A 5 page discussion of the influence wielded by Erdrich’s Fleur and Anaya’s Ultima on the rest of their culture. The question is addressed as to whether these women’s power sustains the culture or contributes to its demise. No additional sources are listed.
Rudolf Anayas "Bless Me Ultima" and Louise Erdrichs "Tracks" are both stories of women with extraordinary power. The primary characters, Erdrichs Fleur and Anayas Ultima
exert many influences on the rest of the characters in the novels. Their spirituality is critical, in fact, in the culture of their people as a whole. The
question as to whether these womens power sustains the culture or contributes to its demise is a legitimate one. Set in 1940s New
Mexico Anayas "Ultima" is a sociopsychological portrayal of a people and a place, a people who are struggling to maintain some semblance of their traditions as they are confronted with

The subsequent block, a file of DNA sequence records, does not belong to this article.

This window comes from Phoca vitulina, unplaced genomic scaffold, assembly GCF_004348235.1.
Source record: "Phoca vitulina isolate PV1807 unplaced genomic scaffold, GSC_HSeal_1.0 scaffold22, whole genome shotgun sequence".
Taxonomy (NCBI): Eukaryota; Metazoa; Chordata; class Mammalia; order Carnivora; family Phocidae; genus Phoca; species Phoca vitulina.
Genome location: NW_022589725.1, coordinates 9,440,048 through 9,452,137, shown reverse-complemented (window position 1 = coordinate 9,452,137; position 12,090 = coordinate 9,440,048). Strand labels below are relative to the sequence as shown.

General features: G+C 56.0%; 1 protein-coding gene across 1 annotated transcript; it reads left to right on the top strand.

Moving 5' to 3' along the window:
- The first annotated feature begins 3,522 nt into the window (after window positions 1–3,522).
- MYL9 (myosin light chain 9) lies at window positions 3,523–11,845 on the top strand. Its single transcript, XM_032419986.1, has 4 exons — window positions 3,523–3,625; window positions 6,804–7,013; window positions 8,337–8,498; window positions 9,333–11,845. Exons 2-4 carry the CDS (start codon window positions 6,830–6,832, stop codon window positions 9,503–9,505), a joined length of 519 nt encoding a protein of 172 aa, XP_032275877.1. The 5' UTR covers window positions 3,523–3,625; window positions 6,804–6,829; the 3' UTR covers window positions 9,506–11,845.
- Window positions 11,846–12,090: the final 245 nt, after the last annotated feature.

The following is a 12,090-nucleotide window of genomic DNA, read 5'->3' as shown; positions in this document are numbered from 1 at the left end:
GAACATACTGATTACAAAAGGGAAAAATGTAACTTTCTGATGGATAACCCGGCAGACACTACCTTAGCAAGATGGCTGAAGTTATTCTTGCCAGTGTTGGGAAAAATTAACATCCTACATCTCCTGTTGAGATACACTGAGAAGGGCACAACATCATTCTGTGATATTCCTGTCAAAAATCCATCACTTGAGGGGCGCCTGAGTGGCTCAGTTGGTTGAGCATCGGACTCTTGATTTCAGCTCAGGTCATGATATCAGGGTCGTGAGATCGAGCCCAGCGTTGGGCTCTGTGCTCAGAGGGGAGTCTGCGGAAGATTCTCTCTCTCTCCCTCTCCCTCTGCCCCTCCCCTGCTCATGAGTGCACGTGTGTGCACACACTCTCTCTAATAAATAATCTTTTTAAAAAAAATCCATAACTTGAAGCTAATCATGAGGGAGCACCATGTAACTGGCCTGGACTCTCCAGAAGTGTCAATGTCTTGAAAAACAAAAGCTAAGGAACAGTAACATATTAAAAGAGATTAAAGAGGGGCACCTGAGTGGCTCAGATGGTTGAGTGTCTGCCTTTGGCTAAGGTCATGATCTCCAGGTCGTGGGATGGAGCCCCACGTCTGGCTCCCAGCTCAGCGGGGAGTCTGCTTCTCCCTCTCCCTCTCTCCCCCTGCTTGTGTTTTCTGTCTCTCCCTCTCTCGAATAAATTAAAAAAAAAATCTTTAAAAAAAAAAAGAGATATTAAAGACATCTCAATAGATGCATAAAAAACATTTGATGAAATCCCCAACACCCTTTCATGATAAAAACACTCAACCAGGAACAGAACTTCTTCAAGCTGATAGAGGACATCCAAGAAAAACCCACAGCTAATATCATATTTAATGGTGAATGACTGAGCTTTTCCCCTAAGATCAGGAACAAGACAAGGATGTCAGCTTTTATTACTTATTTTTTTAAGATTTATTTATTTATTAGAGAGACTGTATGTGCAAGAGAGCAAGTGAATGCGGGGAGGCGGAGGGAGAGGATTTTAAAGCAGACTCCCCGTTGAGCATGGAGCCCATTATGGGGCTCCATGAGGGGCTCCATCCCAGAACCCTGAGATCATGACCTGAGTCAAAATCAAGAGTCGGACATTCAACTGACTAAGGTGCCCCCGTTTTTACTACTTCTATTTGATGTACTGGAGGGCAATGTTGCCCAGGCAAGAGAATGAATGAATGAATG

many diverse life challenges. Ultima is a Curandera, a woman of great medicine, who befriends a young Chicano and helps him discover the great importance of his peoples ancient
past. With Ultimas help Antonio is able to mature into a strong young man. She provides much-valued direction but always emphasizes the fact that:
"as you grow into manhood you must develop your own truths" (Anaya 112).
Ultimas direction is indeed much needed by this young boy. He is confronted with many life
choices, some of which come replete with a loss of innocence. With Ultimas help Antonio is able to come to grips with the loss of his childhood, to recognize:
"The innocence which our isolation sheltered could not last forever" (Anaya 14)